“We need to do a really good job of trying to get into that outside bubble and tell people the truth of how people really love and care (for) these horses,” Ritvo said. “I’ve been in this game a long time and we’ve never found the right way to do it.”

Irad Ortiz sets single-season record with 77th stakes win

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NEW YORK – Jockey Irad Ortiz Jr. earned his record 77th single-season North American stakes victory when he guided Dr B to victory in the $200,000 Go for Wand at Aqueduct.

The 30-year-old native of Puerto Rico broke the old mark of 76 set by the late Hall of Fame rider Garrett Gomez in 2007.

“This is great. Amazing feeling,” said Ortiz, Jr., who won the Eclipse Award as outstanding jockey from 2018-20. “Gomez did it in 2007 and he was a great rider, one of the best in the game. I’m so happy just to be a part of this. I love this sport.”

Ortiz Jr. won the Belmont Stakes with Mo Donegal in June to go with Breeders’ Cup victories in the Juvenile, Filly & Mare Sprint and Sprint. He also earned nine other Grade 1 wins in New York, including Life Is Good in the Woodward and Whitney and Nest in the Alabama and Coaching Club Oaks. He won riding titles at Belmont’s spring-summer meet and Saratoga’s summer meet.

Ortiz Jr. leads North American riders with 304 overall victories this year. His purse earnings totaled over $35.8 million going into Saturday’s races, which already surpassed his single-season record of $34.1 million in 2019.

Appeals court strikes down federal horseracing rules act

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NEW ORLEANS — Congress unconstitutionally gave too much power to a nonprofit authority it created in 2020 to develop and enforce horseracing rules, a federal appeals court in New Orleans ruled Friday.

The 5th U.S. Circuit Court of Appeals said the Horseracing Integrity and Safety Act, or HISA, is “facially unconstitutional.”

The authority created by the act was meant to bring uniform policies and enforcement to horseracing amid doping scandals and racetrack horse deaths. But the 5th Circuit – in two rulings issued Friday – ruled in favor of opponents of the act in lawsuits brought by horseracing associations and state officials in Texas, Louisiana and West Virginia.

The Federal Trade Commission has the ultimate authority to approve or reject HISA regulations, but it can’t modify them. And the authority can reject proposed modifications.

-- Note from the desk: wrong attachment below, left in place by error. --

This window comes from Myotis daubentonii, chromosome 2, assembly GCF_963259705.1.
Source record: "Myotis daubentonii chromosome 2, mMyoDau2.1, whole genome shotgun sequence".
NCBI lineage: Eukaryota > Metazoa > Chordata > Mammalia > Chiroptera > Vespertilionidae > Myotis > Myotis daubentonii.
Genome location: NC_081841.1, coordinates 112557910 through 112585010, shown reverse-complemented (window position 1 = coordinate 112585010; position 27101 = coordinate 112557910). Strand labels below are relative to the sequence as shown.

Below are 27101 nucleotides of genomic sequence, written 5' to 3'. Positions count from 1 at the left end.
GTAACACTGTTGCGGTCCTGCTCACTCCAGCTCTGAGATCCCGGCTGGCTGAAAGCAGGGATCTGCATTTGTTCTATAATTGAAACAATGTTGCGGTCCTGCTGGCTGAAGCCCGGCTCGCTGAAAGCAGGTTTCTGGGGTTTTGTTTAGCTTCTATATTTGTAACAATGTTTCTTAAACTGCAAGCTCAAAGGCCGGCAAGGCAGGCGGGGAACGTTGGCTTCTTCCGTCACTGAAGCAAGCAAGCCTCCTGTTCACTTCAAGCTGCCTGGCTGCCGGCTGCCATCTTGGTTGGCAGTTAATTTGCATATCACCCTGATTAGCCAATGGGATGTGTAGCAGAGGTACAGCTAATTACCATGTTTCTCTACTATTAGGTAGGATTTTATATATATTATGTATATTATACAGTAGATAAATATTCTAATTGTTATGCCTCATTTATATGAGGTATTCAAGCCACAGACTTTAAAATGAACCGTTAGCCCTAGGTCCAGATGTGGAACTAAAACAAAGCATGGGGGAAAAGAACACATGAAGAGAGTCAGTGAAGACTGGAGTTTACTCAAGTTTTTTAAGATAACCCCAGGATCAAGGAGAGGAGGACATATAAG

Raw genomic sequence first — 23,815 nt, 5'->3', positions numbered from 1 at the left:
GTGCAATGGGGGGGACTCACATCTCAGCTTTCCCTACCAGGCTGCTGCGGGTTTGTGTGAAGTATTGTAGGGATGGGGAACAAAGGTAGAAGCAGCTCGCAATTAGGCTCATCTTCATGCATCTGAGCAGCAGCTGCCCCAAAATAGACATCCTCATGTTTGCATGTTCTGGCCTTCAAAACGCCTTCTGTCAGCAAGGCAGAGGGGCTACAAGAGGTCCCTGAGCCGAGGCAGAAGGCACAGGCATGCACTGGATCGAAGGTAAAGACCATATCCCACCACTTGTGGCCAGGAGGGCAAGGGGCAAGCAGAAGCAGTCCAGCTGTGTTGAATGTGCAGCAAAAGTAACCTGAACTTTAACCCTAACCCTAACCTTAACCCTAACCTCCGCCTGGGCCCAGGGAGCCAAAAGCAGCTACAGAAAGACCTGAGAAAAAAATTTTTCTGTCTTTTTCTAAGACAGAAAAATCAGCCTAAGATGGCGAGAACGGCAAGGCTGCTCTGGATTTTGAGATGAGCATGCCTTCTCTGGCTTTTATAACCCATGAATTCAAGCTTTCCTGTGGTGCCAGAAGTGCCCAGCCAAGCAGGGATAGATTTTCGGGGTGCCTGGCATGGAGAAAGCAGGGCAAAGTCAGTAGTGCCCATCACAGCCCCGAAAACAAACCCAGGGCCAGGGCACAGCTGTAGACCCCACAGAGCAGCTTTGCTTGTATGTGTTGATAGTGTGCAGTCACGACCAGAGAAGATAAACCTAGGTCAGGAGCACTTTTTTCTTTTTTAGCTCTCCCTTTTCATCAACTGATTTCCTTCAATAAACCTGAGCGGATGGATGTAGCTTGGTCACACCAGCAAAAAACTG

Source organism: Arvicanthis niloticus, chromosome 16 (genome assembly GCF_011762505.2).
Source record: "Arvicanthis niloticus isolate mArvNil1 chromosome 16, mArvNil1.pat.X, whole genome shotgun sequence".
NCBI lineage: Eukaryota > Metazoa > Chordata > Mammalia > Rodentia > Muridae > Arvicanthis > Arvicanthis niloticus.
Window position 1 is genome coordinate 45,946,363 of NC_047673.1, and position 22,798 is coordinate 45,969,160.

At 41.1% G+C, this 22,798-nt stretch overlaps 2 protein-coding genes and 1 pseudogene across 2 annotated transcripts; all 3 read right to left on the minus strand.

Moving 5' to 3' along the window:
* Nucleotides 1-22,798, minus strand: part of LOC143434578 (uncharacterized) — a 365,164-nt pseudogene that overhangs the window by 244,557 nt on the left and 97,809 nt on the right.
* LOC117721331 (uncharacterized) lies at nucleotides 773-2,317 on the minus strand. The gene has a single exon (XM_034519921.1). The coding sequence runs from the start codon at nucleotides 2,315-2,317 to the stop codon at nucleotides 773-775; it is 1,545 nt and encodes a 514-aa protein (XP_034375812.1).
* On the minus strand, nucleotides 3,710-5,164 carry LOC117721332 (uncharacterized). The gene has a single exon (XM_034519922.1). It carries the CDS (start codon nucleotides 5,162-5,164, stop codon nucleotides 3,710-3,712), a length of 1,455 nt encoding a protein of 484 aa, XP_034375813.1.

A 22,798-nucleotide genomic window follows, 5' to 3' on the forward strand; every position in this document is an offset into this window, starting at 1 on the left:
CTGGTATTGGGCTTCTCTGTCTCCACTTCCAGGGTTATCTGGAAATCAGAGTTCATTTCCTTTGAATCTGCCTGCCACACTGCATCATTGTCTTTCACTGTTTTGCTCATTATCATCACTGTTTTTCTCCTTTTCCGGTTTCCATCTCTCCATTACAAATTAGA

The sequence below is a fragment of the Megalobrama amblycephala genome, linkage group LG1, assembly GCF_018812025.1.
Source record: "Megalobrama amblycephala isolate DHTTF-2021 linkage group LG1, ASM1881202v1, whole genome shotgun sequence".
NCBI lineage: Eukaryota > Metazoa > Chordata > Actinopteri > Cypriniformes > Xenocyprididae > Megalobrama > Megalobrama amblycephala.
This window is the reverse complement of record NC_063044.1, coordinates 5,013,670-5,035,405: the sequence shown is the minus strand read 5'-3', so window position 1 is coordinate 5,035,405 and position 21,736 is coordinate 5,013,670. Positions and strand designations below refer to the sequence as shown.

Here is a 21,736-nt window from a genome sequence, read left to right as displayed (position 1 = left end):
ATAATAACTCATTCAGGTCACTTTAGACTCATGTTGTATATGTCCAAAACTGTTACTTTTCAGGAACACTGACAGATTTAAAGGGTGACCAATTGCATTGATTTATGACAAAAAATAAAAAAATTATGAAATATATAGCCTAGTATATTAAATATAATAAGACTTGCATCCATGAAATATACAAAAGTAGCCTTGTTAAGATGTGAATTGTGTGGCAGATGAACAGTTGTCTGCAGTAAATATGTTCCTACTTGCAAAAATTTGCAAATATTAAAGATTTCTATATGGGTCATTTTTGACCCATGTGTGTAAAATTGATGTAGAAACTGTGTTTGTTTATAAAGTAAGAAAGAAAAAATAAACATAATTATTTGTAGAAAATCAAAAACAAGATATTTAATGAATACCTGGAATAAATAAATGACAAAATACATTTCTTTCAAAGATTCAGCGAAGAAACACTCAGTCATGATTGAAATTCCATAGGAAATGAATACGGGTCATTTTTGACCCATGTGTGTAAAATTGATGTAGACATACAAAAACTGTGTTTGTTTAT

Three 5th Circuit judges agreed with opponents of the act – including the National Horsemen’s Benevolent and Protective Association and similar groups in multiple states – that the setup gave too much power to the nongovernmental authority and too little to the FTC.

“A cardinal constitutional principle is that federal power can be wielded only by the federal government. Private entities may do so only if they are subordinate to an agency,” Judge Stuart Kyle Duncan wrote for the panel that ruled in the Texas case.

The same panel, which also included judges Carolyn Dineen King and Kurt Engelhardt, cited the Texas ruling in a separate order in favor of horseracing interests and regulators challenging HISA in a different case.

The chair of the horseracing authority’s board of directors said it would ask for further court review. Friday’s ruling could be appealed to the full 5th Circuit court of the Supreme Court.

“If today’s ruling were to stand, it would not go into effect until January 10, 2023 at the earliest,” Charles Scheeler said in an email. “We are focused on continuing our critical work to protect the safety and integrity of Thoroughbred racing, including the launch of HISA’s Anti-Doping and Medication Control Program on January 1, 2023.”

The ruling was criticized by Marty Irby, executive director of the Animal Wellness Action organization. “Over the course of three Congresses, the most brilliant legal minds on Capitol Hill addressed the Horseracing Integrity and Safety Act’s constitutionality and ultimately decided that the Federal Trade Commission’s limited oversight was sufficient,” Irby said in an email.

Among the subjects covered by the authority’s rules and enforcement were jockey safety (including a national concussion protocol), the riding crop and how often riders can use it during a race, racetrack accreditation, and the reporting of training and veterinary records.

Animal rights groups, who supported the law, pointed to scandals in the industry involving medication and the treatment of horses.

Duncan wrote that in declaring HISA unconstitutional, “we do not question Congress’s judgment about problems in the horseracing industry. That political call falls outside our lane.”

Louisiana Attorney General Jeff Landry, hailed the ruling on Twitter, calling HISA a “federal takeover of Louisiana horse racing.”